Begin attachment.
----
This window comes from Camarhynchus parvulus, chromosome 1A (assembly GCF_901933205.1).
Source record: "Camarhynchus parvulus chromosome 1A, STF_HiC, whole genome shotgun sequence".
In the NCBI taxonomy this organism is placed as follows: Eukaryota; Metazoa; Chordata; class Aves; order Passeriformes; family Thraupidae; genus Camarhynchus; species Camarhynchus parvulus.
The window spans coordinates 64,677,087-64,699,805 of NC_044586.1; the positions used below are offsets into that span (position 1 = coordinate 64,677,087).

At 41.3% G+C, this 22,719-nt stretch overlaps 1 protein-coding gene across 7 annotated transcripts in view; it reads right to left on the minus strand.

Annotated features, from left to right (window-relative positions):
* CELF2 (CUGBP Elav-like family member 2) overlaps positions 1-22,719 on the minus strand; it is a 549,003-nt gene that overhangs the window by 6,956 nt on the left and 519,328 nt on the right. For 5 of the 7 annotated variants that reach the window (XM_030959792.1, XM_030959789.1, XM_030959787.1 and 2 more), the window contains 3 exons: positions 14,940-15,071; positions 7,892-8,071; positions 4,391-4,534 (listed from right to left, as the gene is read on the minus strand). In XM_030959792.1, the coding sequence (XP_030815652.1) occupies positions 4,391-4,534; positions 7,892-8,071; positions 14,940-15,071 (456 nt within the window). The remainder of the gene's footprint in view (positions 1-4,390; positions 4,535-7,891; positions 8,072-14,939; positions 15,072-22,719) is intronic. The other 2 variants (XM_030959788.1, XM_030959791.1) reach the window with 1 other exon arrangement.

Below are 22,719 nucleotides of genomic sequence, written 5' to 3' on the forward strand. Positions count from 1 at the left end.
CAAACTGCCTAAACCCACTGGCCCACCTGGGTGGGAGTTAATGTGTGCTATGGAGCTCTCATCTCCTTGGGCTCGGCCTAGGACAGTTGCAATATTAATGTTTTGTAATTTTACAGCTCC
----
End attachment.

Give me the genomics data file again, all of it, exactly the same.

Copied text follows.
This window comes from Camarhynchus parvulus, chromosome 1A (assembly GCF_901933205.1).
Source record: "Camarhynchus parvulus chromosome 1A, STF_HiC, whole genome shotgun sequence".
In the NCBI taxonomy this organism is placed as follows: Eukaryota; Metazoa; Chordata; class Aves; order Passeriformes; family Thraupidae; genus Camarhynchus; species Camarhynchus parvulus.
The window spans coordinates 64,677,087-64,699,805 of NC_044586.1; the positions used below are offsets into that span (position 1 = coordinate 64,677,087).

At 41.3% G+C, this 22,719-nt stretch overlaps 1 protein-coding gene across 7 annotated transcripts in view; it reads right to left on the minus strand.

Annotated features, from left to right (window-relative positions):
* CELF2 (CUGBP Elav-like family member 2) overlaps positions 1-22,719 on the minus strand; it is a 549,003-nt gene that overhangs the window by 6,956 nt on the left and 519,328 nt on the right. For 5 of the 7 annotated variants that reach the window (XM_030959792.1, XM_030959789.1, XM_030959787.1 and 2 more), the window contains 3 exons: positions 14,940-15,071; positions 7,892-8,071; positions 4,391-4,534 (listed from right to left, as the gene is read on the minus strand). In XM_030959792.1, the coding sequence (XP_030815652.1) occupies positions 4,391-4,534; positions 7,892-8,071; positions 14,940-15,071 (456 nt within the window). The remainder of the gene's footprint in view (positions 1-4,390; positions 4,535-7,891; positions 8,072-14,939; positions 15,072-22,719) is intronic. The other 2 variants (XM_030959788.1, XM_030959791.1) reach the window with 1 other exon arrangement.

Below are 22,719 nucleotides of genomic sequence, written 5' to 3' on the forward strand. Positions count from 1 at the left end.
CAAACTGCCTAAACCCACTGGCCCACCTGGGTGGGAGTTAATGTGTGCTATGGAGCTCTCATCTCCTTGGGCTCGGCCTAGGACAGTTGCAATATTAATGTTTTGTAATTTTACAGCTCC